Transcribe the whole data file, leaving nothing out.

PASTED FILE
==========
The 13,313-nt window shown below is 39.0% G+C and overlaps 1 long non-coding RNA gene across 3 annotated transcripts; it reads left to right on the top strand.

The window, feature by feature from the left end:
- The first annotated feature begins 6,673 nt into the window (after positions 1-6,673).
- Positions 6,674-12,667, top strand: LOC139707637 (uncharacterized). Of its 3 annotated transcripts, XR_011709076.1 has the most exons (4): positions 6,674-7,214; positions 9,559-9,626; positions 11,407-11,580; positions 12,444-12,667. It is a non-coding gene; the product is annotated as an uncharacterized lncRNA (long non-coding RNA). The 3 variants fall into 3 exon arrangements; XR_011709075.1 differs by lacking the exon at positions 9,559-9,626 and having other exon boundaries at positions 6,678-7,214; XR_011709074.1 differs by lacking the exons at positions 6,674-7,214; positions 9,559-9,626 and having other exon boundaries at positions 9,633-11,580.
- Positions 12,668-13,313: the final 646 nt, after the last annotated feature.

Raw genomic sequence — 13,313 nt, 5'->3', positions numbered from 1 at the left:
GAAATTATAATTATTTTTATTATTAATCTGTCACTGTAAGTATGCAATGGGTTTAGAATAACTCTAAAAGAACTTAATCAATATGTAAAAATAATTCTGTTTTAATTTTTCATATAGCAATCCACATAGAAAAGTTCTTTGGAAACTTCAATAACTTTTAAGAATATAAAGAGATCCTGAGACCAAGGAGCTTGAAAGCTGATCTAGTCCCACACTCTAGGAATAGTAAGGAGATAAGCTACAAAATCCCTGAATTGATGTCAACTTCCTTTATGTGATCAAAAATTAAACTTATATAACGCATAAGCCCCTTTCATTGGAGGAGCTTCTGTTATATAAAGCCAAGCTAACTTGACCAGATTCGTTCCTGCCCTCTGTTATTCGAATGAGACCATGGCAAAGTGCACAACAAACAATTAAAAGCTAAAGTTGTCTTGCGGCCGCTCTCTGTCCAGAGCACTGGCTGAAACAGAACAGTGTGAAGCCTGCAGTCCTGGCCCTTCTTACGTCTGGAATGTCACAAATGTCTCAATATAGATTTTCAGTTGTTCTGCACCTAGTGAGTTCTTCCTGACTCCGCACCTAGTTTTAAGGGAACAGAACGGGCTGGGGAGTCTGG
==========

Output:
The 13,313-nt window shown below is 39.0% G+C and overlaps 1 long non-coding RNA gene across 3 annotated transcripts; it reads left to right on the top strand.

The window, feature by feature from the left end:
- The first annotated feature begins 6,673 nt into the window (after positions 1-6,673).
- Positions 6,674-12,667, top strand: LOC139707637 (uncharacterized). Of its 3 annotated transcripts, XR_011709076.1 has the most exons (4): positions 6,674-7,214; positions 9,559-9,626; positions 11,407-11,580; positions 12,444-12,667. It is a non-coding gene; the product is annotated as an uncharacterized lncRNA (long non-coding RNA). The 3 variants fall into 3 exon arrangements; XR_011709075.1 differs by lacking the exon at positions 9,559-9,626 and having other exon boundaries at positions 6,678-7,214; XR_011709074.1 differs by lacking the exons at positions 6,674-7,214; positions 9,559-9,626 and having other exon boundaries at positions 9,633-11,580.
- Positions 12,668-13,313: the final 646 nt, after the last annotated feature.

Raw genomic sequence — 13,313 nt, 5'->3', positions numbered from 1 at the left:
GAAATTATAATTATTTTTATTATTAATCTGTCACTGTAAGTATGCAATGGGTTTAGAATAACTCTAAAAGAACTTAATCAATATGTAAAAATAATTCTGTTTTAATTTTTCATATAGCAATCCACATAGAAAAGTTCTTTGGAAACTTCAATAACTTTTAAGAATATAAAGAGATCCTGAGACCAAGGAGCTTGAAAGCTGATCTAGTCCCACACTCTAGGAATAGTAAGGAGATAAGCTACAAAATCCCTGAATTGATGTCAACTTCCTTTATGTGATCAAAAATTAAACTTATATAACGCATAAGCCCCTTTCATTGGAGGAGCTTCTGTTATATAAAGCCAAGCTAACTTGACCAGATTCGTTCCTGCCCTCTGTTATTCGAATGAGACCATGGCAAAGTGCACAACAAACAATTAAAAGCTAAAGTTGTCTTGCGGCCGCTCTCTGTCCAGAGCACTGGCTGAAACAGAACAGTGTGAAGCCTGCAGTCCTGGCCCTTCTTACGTCTGGAATGTCACAAATGTCTCAATATAGATTTTCAGTTGTTCTGCACCTAGTGAGTTCTTCCTGACTCCGCACCTAGTTTTAAGGGAACAGAACGGGCTGGGGAGTCTGG